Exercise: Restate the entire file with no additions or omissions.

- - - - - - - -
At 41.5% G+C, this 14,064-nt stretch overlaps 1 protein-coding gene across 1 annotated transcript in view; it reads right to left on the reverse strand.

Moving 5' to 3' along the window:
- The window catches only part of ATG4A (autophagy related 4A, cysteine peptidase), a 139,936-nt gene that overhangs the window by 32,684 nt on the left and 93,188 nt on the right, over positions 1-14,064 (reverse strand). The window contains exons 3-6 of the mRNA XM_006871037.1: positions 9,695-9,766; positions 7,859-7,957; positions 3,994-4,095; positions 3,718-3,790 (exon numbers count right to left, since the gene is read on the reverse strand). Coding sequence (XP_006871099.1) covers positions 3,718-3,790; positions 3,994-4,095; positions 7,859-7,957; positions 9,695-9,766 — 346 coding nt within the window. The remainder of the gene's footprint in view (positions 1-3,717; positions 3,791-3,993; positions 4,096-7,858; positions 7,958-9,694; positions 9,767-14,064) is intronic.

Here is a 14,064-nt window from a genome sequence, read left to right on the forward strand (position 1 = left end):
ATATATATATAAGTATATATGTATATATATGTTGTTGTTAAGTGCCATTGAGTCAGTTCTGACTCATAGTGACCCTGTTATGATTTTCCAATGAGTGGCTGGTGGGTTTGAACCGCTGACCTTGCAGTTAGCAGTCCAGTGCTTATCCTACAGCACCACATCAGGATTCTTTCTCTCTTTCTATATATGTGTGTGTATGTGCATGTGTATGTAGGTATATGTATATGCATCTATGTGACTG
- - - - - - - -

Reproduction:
At 41.5% G+C, this 14,064-nt stretch overlaps 1 protein-coding gene across 1 annotated transcript in view; it reads right to left on the reverse strand.

Moving 5' to 3' along the window:
- The window catches only part of ATG4A (autophagy related 4A, cysteine peptidase), a 139,936-nt gene that overhangs the window by 32,684 nt on the left and 93,188 nt on the right, over positions 1-14,064 (reverse strand). The window contains exons 3-6 of the mRNA XM_006871037.1: positions 9,695-9,766; positions 7,859-7,957; positions 3,994-4,095; positions 3,718-3,790 (exon numbers count right to left, since the gene is read on the reverse strand). Coding sequence (XP_006871099.1) covers positions 3,718-3,790; positions 3,994-4,095; positions 7,859-7,957; positions 9,695-9,766 — 346 coding nt within the window. The remainder of the gene's footprint in view (positions 1-3,717; positions 3,791-3,993; positions 4,096-7,858; positions 7,958-9,694; positions 9,767-14,064) is intronic.

Here is a 14,064-nt window from a genome sequence, read left to right on the forward strand (position 1 = left end):
ATATATATATAAGTATATATGTATATATATGTTGTTGTTAAGTGCCATTGAGTCAGTTCTGACTCATAGTGACCCTGTTATGATTTTCCAATGAGTGGCTGGTGGGTTTGAACCGCTGACCTTGCAGTTAGCAGTCCAGTGCTTATCCTACAGCACCACATCAGGATTCTTTCTCTCTTTCTATATATGTGTGTGTATGTGCATGTGTATGTAGGTATATGTATATGCATCTATGTGACTG